Stock prices rallied sharply again yesterday on news that IBM plans to buy back an additional $15 billion of its stock, on top of $400 million remaining under the company's current stock repurchase plan.
As a result of the anticipated stock buybacks, IBM estimates that its 2008 earnings per share will rise to $8.25 from earlier forecasts of $8.20.
Although the Dow Jones Industrial Average rose 115 points, my investment models indicate that stock prices in general have merely rallied back to price-resistance levels from significantly oversold levels, and that stocks will pull back through the remainder of this week.
My forecast is based primarily on the fact that nothing has changed on the economic front, with an overwhelming number of economic indicators suggesting that economic growth in the U.S. will slow and inflationary pressures will continue to mount during the next few months.
Yesterday morning, the U.S. Department of Labor reported that the prices of finished goods ready for distribution to retailers rose at the fastest pace in more than 26 years, primarily as a result of rising energy, food and medical costs.
Meanwhile, the Case-Shiller Home Price Index showed that, on average, home prices in the nation's most populated cities continued to trend lower, falling 9.1 percent during December.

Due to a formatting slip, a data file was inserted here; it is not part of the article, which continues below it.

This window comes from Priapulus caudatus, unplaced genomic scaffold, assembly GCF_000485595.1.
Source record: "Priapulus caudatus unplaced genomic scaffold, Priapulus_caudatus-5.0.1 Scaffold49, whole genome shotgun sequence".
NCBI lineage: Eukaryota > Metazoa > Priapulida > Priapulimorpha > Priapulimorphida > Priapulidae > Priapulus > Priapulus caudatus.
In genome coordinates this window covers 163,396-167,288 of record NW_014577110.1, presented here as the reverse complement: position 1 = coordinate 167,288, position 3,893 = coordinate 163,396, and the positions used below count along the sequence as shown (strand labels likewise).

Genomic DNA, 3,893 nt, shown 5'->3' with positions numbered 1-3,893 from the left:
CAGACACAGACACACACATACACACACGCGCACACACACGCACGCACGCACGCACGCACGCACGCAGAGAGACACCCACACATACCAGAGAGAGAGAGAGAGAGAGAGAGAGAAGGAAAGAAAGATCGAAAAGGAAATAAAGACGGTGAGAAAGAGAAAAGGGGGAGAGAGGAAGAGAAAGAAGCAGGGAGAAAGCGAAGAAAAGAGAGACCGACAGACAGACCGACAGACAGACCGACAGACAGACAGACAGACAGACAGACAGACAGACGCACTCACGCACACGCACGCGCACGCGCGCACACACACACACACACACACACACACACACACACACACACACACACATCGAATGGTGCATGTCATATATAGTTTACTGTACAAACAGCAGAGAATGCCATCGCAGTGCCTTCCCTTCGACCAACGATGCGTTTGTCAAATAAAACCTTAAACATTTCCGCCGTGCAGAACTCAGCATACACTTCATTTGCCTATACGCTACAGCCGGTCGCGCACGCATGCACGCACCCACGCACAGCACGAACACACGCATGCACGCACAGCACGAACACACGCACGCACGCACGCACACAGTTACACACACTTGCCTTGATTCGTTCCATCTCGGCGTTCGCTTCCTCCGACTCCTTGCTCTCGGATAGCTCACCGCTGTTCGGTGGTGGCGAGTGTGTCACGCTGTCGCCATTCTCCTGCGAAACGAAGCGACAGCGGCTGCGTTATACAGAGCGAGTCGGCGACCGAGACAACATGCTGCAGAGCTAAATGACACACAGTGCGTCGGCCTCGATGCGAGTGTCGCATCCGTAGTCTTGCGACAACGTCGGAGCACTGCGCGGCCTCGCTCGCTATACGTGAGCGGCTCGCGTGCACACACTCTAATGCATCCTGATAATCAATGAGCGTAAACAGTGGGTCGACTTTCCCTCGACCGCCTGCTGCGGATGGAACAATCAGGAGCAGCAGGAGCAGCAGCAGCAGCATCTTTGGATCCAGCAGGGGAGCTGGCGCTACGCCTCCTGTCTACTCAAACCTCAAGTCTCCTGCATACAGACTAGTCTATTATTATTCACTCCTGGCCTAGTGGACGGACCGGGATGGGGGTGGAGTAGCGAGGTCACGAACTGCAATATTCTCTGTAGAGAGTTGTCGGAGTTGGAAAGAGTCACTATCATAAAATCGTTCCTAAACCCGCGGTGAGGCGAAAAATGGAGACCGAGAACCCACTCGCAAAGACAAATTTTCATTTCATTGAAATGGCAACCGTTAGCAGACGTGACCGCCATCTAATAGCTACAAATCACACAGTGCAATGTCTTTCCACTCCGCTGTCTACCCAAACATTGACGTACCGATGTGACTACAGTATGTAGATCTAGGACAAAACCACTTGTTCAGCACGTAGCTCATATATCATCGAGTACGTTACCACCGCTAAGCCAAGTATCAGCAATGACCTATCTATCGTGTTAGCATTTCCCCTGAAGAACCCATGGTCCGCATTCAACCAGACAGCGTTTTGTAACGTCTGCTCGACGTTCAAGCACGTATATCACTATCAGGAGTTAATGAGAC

As a result of rising inflationary pressures and falling home values, the Conference Board announced that its index of consumer confidence in future economic conditions fell during February to the lowest level in five years.
Meanwhile, The Home Depot — the world's largest home-improvement retailer — announced that its earnings from continuing operations fell 20 percent during the fourth quarter of 2007 compared to the same period a year ago, while its same-store sales declined 8.3 percent.
Going forward, the retailer expects both its sales and earnings to decline further during fiscal 2008. The company estimates that its 2008 sales will fall between 4 percent and 5 percent.
Target and Macy's also reported disappointing operating results for the fourth quarter of 2007, with Target's net earnings falling 8.2 percent and Macy's earnings (excluding a tax benefit) declining 10.3 percent.
Macy's is in the process of closing nine of its stores and cutting its workforce as a result of the softening economy.
At the risk of sounding like a broken record, I urge you once again to ignore the latest rally in the U.S. equities market. My research strongly indicates that the stock market advances during the past two days resulted from one-time events that will have no lasting impact on the economy. Consumers will continue to feel the negative effects of the slowing U.S. economy and my models indicate that corporate profits will fall sharply during the first two quarters of 2008.
If you'd like to learn more about my analysis of the financial markets and information on how to profit from a slowing economy and rising inflationary pressures, sign-up for a risk-free trial subscription to my ETF Strategist newsletter.
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